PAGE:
As regular projects such as the pancake feed and the auction continued to be successful, the amount of money given to the scholarship program was increased. Other club donations included a dental unit and chair that were sent to the Simla India Rotary Club. This donation to India not only provided dental care but also helped build a relationship between the Simla and Newberg Clubs. Money was also given to the Chehalem House for the purchase of a new refrigerator, to the high school for a new speaker system at the football field, as well as to the Junior High Music Department and the Hoover Boy’s Club. Rotarians showed their appreciation for teachers as they served them coffee and donuts at the beginning of the school year. Another accomplishment of this year was the naming of Ken Austin as the club’s first Paul Harris Fellow. The club’s major fundraising project for the year was the St. Paul Rodeo Barbecue Stand. This project seemed to fulfill the goals of the club this year because it required effort from every member to complete. The stand was ready to go for the Fourth of July Celebration after six months of preliminary work. Beef sandwiches were sold at the rodeo as a fundraiser for Newberg Rotary.

In the 1976-1977 year the Newberg Rotary club was able to hear from some notable speakers. The Chief Justice of the Oregon Supreme Court, the Secretary of State, and the Governor were just a few of the outstanding people who spoke at the club.

Art Moffatt (1977-1978)

Art MoffattBank manager Art Moffatt held the first barbecue at St. Paul. He also presented a display of the A-dec dental unit at the District Conference.

Local contributions included a recycling center that was set up the Publishers Paper building. The center collected newspapers and used bottles. The pancake breakfast was continued along with other ongoing projects.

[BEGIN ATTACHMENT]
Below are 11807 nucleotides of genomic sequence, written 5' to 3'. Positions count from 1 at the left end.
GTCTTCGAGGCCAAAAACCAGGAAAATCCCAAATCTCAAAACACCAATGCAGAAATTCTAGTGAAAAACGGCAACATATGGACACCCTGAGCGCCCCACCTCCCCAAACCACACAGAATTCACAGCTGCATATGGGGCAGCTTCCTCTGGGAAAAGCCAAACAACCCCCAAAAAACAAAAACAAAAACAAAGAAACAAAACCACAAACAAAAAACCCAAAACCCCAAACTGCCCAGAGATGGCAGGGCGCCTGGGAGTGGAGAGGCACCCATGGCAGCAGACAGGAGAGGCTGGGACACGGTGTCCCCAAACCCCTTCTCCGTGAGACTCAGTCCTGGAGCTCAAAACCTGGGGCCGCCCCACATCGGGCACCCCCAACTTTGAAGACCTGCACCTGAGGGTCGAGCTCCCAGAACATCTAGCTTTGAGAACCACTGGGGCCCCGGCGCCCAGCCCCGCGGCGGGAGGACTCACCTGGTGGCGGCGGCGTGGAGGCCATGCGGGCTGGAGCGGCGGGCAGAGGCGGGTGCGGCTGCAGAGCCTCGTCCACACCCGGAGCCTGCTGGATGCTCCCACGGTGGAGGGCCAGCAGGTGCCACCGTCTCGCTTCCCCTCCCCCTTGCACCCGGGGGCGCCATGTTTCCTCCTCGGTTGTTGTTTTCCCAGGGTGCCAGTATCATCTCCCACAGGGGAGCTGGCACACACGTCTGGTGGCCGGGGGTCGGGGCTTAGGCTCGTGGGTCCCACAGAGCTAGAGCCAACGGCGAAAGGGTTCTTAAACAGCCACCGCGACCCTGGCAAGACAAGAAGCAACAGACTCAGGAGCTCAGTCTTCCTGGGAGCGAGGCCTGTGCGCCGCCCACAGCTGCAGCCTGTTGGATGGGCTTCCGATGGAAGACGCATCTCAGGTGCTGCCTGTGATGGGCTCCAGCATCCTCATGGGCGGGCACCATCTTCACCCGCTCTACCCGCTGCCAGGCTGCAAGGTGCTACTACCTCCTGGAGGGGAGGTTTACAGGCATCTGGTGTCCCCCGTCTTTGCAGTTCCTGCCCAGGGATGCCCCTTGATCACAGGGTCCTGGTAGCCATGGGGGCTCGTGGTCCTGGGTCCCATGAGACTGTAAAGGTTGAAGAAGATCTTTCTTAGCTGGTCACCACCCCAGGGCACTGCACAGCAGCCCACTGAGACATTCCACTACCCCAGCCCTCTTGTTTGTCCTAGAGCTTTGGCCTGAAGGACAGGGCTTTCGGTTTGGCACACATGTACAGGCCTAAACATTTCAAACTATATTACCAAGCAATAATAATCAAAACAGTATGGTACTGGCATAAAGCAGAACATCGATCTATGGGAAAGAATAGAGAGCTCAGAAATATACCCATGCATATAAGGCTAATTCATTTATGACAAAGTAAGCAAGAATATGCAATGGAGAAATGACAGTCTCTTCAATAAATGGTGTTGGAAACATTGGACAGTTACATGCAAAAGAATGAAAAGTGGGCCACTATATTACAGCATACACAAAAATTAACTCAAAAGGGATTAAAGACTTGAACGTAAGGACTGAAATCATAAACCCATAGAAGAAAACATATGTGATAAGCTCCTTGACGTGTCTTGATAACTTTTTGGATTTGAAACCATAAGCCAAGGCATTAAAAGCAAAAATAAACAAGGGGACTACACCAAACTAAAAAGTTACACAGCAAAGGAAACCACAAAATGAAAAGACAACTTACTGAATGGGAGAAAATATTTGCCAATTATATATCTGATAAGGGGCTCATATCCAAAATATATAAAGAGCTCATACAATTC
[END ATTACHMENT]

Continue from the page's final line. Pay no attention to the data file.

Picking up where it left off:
Bruce Huffman (1978-1979)

Bruce HuffmanWhile Bruce Huffman was president, Walt Tucker became the club’s second Paul Harris Fellow. Club members spent the Fourth of July weekend working at the St. Paul Rodeo. Other traditions such as the pancake feed and the youth exchange program continued. The club also made a generous pledge of $5005.00 to the Newberg Community Hospital. Some smaller projects included the support of a Babe Ruth baseball team and a carnation sale.
Newberg Rotarians joined in some fun with other nearby clubs as they passed a trophy from club to club. The Southwest Portland Rotary club designed and donated a trophy which was first passed to the Tigard Club, then to Lake Oswego, and then to Newberg. Each club had twelve days to pass the trophy on or they faced a fine of ten dollars a day for each extra day the trophy was held. If a club lost the trophy they faced a 100 dollar fine. Newberg Rotary planned to pass the trophy to a club that was as far away as possible.
More international connections were made as the club hosted an exchange student from the Philippines and six Indian businessmen through the Group Study Exchange Program.

The club had to say goodbye to one of its charter members this year as Doug Dickie moved to Deerfield, Florida. Doug was the last charter member who was still active in the club. He had a record of 37 years of perfect attendance and was awarded a plaque when he left the club.

Martin Bleifernich (1979-1980)

Martin Bleifernich led a fun filled year that included a Christmas party with the local Kiwanis club and a Valentines day party in addition to other traditional Rotary activities. Some of his goals for the year were to increase membership by ten percent and to install a program that would meet the club’s expanding financial expectations. By the end of his presidency, enough new members had joined Newberg Rotary to meet the goal of an additional ten percent.
Newberg Rotarians joined with the Southwest Portland Club to celebrate Rotary International’s 75th anniversary. Other fun events included a Road Run and Racquetball challenge between the SW Portland and Newberg clubs. The annual Fireman/Policeman basketball game was sponsored by Newberg Rotary. The proceeds from the event were donated to a local charity. This event was quite a success with a victory by the Firemen.
At the international level this year, District 510 was matched with District 417 in Mexico. The Newberg club was then matched with a specific club from District 417 which gave Rotarians the opportunity to help clubs in other parts of the world. The club in Mexico was in need of athletic equipment in order to start start youth sports programs.
The Newberg Club supported the local community through projects like the pancake feed and by deciding to give 500 dollars annually to the Herbert Hoover Boys Club.